* Anticipate extra data capacity. As your solution grows by adding cameras or specialised devices, the demand for central processor unit (CPU) and other resources on the video recording system increases. To maintain overall performance and fast response times, the system must be able to manage a distributed solution in which the load is shared across multiple, geographically separate servers.
* Plan for future storage needs. At 4 frames per second (FPS) and recording 24 hours a day, a single megapixel camera (100 KB per frame) will require 12 Terabytes (TB, 12 x 106 Mb) of storage during one year of operation. To manage storage capacity you will need to implement a company policy for archiving and storage, for example, periodic archiving to CD or DVD. Milestone’s storage calculator (http://www.milestonesys.com/?cid=389) will help you estimate the initial storage requirements for your solution.
Always plan for overcapacity on storage from the beginning, and verify that the solution you implement can accommodate several types of storage solution and expansion options.
* Supplier licensing schemes. Most surveillance solutions require a separate licence for all devices on your system, as well as a new licence for each device you add. Clearly, licensing schemes can become complex and unwieldy. Ask potential vendors to demonstrate that their licensing scheme is simple and easy to manage, especially as you start to add new devices.
When you are recording multiple video channels, system performance depends on both software and hardware.
* Remote access. Fast, reliable remote access depends on the server – how quickly it can serve clients, and how fast the client can decode the video. To analyse an incident you will typically need to view multiple cameras using simultaneous, time-synchronised playback (all cameras playing back on the same time line). To provide this functionality the software must synchronise views from all cameras and will require a powerful server and a good quality, high-definition monitor.
Ask your vendor to demonstrate how many cameras you can view on the same server in simultaneous, time-synchronised playback.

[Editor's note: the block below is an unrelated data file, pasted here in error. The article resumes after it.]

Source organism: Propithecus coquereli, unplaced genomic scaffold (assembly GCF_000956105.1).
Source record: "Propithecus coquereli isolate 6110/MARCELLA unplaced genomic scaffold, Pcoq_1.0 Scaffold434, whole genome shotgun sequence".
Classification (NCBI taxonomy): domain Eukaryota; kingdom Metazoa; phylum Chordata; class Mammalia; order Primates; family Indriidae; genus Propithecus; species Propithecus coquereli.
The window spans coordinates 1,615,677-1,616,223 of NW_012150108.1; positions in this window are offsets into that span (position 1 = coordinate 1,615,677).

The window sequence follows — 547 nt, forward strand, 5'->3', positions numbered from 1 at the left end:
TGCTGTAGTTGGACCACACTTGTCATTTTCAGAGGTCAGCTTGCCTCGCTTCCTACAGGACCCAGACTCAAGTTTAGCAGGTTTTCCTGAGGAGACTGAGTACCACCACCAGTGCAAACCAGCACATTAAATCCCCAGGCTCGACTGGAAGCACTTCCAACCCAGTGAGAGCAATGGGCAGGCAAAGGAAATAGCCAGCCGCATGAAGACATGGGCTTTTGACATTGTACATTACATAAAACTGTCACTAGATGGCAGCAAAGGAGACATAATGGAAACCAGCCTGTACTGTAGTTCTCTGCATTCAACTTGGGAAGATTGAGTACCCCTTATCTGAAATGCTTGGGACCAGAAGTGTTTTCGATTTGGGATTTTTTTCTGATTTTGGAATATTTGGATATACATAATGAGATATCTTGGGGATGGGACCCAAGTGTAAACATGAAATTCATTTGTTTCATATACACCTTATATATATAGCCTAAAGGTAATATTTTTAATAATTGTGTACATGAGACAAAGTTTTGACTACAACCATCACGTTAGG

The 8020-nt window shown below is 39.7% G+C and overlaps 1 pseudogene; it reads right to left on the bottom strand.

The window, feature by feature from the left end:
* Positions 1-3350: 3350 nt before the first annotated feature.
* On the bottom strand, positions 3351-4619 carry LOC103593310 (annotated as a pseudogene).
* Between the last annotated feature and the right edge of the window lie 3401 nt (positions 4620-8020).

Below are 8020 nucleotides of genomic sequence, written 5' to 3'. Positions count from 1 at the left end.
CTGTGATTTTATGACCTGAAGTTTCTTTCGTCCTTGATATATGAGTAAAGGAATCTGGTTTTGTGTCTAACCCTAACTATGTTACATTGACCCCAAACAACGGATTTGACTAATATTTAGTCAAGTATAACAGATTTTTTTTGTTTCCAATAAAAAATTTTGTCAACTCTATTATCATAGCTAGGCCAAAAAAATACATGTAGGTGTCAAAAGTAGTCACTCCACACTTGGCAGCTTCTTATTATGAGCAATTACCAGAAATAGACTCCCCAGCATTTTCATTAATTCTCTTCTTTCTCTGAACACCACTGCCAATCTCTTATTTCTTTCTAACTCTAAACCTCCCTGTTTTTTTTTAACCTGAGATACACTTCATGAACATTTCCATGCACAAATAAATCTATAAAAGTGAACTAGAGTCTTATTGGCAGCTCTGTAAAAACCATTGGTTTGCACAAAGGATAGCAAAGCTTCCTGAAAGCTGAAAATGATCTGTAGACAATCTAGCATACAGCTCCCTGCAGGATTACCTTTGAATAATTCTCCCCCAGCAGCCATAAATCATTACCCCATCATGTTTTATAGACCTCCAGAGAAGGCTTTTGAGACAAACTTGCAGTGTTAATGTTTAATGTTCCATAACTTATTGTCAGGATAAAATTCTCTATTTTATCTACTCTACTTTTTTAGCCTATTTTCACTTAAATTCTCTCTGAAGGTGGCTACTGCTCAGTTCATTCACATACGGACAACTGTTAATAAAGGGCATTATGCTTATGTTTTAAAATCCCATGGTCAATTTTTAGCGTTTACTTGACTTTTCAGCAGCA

* Network utilisation. A one megapixel camera at 10 frames per second requires approximately 10 megabits per second in bandwidth. If your surveillance solution requires many megapixel cameras, the server’s network adapter can quickly become a bottleneck.
Verify that you can easily configure the solution to share the load across multiple servers, switches and interfaces to maintain performance.
* Connect multiple users. A typical surveillance operation requires multiple users to access live video from each camera. For example, in a citywide surveillance operation, many different users like police, firemen, and ambulance personnel may need high performance access, say, at 30 frames per second (fps), to view video from each camera and usually different levels of access and control. In this real life situation the server can provide better performance to many users than could be achieved by connecting individual users directly to each camera.
Given the debate about ‘pushing functionality out to the edge of the network’ (meaning at the cameras), is this a better solution? A camera typically has a small CPU and can handle a small number of channels. As little as three to five users accessing a camera simultaneously and requiring 30 fps can cause inconsistent levels of performance from the camera and may result in a significant performance drop for all users.